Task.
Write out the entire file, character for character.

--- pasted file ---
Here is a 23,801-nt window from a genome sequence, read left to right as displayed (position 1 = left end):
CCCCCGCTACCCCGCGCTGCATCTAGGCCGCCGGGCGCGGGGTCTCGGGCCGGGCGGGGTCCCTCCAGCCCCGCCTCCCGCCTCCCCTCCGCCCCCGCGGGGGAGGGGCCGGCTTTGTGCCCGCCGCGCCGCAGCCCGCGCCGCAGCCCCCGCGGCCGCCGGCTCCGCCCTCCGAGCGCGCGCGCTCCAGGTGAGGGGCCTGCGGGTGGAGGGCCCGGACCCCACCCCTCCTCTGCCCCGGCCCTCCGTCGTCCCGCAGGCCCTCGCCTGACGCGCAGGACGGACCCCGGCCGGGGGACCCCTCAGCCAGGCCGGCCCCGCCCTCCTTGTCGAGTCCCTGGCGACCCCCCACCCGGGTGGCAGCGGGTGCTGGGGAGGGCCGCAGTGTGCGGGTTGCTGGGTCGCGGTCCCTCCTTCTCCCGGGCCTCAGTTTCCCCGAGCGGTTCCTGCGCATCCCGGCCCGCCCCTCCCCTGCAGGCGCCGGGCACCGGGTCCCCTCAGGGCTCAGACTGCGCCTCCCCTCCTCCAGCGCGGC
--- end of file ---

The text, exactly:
Here is a 23,801-nt window from a genome sequence, read left to right as displayed (position 1 = left end):
CCCCCGCTACCCCGCGCTGCATCTAGGCCGCCGGGCGCGGGGTCTCGGGCCGGGCGGGGTCCCTCCAGCCCCGCCTCCCGCCTCCCCTCCGCCCCCGCGGGGGAGGGGCCGGCTTTGTGCCCGCCGCGCCGCAGCCCGCGCCGCAGCCCCCGCGGCCGCCGGCTCCGCCCTCCGAGCGCGCGCGCTCCAGGTGAGGGGCCTGCGGGTGGAGGGCCCGGACCCCACCCCTCCTCTGCCCCGGCCCTCCGTCGTCCCGCAGGCCCTCGCCTGACGCGCAGGACGGACCCCGGCCGGGGGACCCCTCAGCCAGGCCGGCCCCGCCCTCCTTGTCGAGTCCCTGGCGACCCCCCACCCGGGTGGCAGCGGGTGCTGGGGAGGGCCGCAGTGTGCGGGTTGCTGGGTCGCGGTCCCTCCTTCTCCCGGGCCTCAGTTTCCCCGAGCGGTTCCTGCGCATCCCGGCCCGCCCCTCCCCTGCAGGCGCCGGGCACCGGGTCCCCTCAGGGCTCAGACTGCGCCTCCCCTCCTCCAGCGCGGC